Andy Murray’s rise to the top of world tennis was the culmination of years of hard work and dedication but 2014 has arguably been his hardest year of all. Having seemed certain to miss out on this year’s ATP Tour finals in London (so certain, in fact, that he was not included in the giant posters advertising the event) the Brit has gone on one of the most remarkable winning runs in recent times and enters the tournament in some of his best ever form. The 27 year old’s form is reflected in his odds and he is now third favourite for the event with Betfair offering a tempting 7/1 on an outright win.
Fall from Grace
When defeated by Novak Djokovic at the quarter final stage of the US Open back in September Murray dropped down to 12th in the World rankings. This was the first time he had been out of the top 10 since 2008 and, having started 2014 up at 4th in the rankings, was an indication of just how far he had fallen and what a significant impact the back surgery that he had at the end of last year had made on his form. At this stage many players would holed up for winter, got back on the practice courts and attempted to come back stronger than ever in 2015…but not Murray. He decided to embark on a punishing schedule of tournament play in a last ditch attempt to secure enough ranking points to re-enter the top nine (Rafael Nadal has withdrawn due to appendix surgery so his spot will go to the ninth ranked man).
Murray’s decision to enter six tournaments in six weeks ahead of the ATP Tour Finals saw him take on his most hectic schedule since his early days on the tour as an 18 year old but his gamble paid off and his place in London is secured. Unbelievably the Brit won three of the six tournaments- first taking the Shenzhen Open (his first title in 14 months), then the Vienna Open and finally the Valencia Open. In the process of winning the finals in both Valencia and Shenzhen he saw off five match points against the luckless Tommy Robredo of Spain demonstrating that his old steel and determination is well and truly back.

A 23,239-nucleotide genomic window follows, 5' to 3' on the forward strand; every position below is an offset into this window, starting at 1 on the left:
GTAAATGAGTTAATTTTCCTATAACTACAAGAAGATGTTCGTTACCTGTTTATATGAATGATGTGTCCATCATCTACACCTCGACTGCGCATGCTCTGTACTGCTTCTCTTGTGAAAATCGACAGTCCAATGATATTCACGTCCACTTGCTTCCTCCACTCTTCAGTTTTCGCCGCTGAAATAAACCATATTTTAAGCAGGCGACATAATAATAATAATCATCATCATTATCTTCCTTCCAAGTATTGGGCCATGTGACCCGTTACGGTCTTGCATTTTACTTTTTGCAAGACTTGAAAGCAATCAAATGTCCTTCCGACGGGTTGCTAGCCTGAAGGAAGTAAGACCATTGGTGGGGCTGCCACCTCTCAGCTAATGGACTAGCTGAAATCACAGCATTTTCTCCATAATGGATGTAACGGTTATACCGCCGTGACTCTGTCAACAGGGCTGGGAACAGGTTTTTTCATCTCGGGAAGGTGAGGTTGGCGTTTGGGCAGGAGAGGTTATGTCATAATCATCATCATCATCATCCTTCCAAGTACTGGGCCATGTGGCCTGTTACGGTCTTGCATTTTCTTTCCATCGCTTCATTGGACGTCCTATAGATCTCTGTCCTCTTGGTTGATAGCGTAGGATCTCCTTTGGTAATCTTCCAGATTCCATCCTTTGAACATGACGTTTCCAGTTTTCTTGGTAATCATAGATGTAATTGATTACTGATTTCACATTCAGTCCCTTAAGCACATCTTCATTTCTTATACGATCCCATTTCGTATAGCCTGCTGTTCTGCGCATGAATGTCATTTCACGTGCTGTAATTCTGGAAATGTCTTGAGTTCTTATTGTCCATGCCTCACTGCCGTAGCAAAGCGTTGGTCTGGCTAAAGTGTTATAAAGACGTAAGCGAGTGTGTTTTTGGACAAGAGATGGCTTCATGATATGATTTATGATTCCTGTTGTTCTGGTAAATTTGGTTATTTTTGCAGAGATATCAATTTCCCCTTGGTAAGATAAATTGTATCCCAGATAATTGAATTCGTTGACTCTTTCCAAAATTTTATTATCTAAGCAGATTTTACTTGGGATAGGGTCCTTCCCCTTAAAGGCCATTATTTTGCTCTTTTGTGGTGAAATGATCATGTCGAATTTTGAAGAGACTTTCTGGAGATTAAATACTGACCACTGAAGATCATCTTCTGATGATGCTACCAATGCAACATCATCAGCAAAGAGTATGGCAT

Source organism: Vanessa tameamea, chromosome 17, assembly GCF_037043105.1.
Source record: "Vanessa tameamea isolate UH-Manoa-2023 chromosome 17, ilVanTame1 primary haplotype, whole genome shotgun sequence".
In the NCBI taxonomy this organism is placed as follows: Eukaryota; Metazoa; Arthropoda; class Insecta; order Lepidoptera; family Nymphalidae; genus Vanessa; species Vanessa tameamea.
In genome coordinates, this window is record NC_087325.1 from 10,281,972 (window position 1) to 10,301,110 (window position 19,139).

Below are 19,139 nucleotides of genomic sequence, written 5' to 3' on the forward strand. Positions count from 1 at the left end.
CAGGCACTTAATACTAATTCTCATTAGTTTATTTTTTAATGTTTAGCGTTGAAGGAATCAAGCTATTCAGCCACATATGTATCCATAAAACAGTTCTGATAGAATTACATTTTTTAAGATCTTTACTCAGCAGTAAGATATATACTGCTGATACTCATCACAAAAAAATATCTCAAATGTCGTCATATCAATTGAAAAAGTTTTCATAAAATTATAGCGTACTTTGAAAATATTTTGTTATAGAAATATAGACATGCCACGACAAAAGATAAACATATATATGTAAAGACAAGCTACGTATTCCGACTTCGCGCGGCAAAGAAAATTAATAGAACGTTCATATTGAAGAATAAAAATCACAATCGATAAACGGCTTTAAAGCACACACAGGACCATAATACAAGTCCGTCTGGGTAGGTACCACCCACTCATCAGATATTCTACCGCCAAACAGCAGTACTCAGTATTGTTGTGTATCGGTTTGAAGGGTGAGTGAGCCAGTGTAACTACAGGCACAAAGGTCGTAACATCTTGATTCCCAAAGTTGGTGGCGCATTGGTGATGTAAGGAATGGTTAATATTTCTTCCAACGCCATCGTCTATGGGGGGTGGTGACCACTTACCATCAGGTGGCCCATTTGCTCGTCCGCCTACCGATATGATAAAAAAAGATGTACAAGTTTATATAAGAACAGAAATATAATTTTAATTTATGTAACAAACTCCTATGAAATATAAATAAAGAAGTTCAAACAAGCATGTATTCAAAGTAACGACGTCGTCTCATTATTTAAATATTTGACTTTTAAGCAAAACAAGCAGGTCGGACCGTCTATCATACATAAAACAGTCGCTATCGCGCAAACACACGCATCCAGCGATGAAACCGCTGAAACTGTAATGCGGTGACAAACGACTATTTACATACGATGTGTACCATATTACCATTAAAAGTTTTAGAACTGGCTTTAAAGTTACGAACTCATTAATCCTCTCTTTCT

Aiming for Hat-Trick
Before winning the Shenzhen Open title, Murray’s last tournament victory had been at Wimbledon back in 2013. His victory over Novak Djokovic in the final delivered the first British men’s singles champion since Fred Perry in 1936 and came hot on the heels of his impressive win at the 2012 Olympics. Since that famous victory Murray has switched coaches, moving from Ivan Lendl to Amelie Mauresmo in June, and has undergone surgery to resolve a disc problem in his back forcing him to miss last year’s ATP Tour Finals event. For the man from Dunblane, victory in London would complete a memorable hat-trick of home wins and would prove many of his doubters wrong.
Man to Beat
Despite Murray’s impressive form, a win in London is still hard to envisage, with the world’s best players all vying for one of the sport’s biggest prizes. Novak Djokovic, who beat Murray comprehensively in Paris last week, will be desperate to hold on to his title and he looks to be the man to beat. Thankfully Murray has avoided the Serb in the group stages, being drawn alongside Roger Federer, Kei Nishikori and Milos Raonic, but if he is to win his first ever ATP Tour finals title then he looks certain to have to beat the 27 year old at some stage. If he could do that then there would be no doubting whatsoever that he was back to his best.